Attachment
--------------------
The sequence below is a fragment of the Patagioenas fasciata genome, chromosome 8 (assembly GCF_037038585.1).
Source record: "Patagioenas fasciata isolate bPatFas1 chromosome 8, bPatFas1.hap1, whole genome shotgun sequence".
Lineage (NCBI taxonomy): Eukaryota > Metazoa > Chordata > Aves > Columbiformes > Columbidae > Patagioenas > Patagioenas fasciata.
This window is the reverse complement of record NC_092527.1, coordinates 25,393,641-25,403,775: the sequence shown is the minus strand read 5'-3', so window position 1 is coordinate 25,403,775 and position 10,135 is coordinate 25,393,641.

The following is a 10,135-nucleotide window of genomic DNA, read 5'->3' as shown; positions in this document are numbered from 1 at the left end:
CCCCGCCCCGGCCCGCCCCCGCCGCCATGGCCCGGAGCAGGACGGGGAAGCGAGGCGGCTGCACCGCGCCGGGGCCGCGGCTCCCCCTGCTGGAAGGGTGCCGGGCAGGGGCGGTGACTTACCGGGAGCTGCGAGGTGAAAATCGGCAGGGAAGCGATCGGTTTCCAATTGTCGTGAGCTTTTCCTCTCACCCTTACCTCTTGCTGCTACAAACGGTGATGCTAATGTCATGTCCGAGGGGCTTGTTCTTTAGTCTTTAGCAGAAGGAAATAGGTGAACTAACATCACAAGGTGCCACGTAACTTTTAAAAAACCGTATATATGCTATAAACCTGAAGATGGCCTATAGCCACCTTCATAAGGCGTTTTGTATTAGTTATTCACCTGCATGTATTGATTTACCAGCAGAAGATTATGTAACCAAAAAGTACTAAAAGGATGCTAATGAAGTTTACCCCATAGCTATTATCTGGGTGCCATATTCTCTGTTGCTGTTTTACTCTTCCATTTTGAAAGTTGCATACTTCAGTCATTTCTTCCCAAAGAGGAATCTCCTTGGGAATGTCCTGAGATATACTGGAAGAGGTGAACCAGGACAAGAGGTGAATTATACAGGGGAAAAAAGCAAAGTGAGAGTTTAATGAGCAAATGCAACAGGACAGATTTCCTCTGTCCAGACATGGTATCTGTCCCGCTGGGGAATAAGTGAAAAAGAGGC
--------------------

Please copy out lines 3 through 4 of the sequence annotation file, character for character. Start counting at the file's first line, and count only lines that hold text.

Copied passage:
Lineage (NCBI taxonomy): Eukaryota > Metazoa > Chordata > Aves > Columbiformes > Columbidae > Patagioenas > Patagioenas fasciata.
This window is the reverse complement of record NC_092527.1, coordinates 25,393,641-25,403,775: the sequence shown is the minus strand read 5'-3', so window position 1 is coordinate 25,403,775 and position 10,135 is coordinate 25,393,641.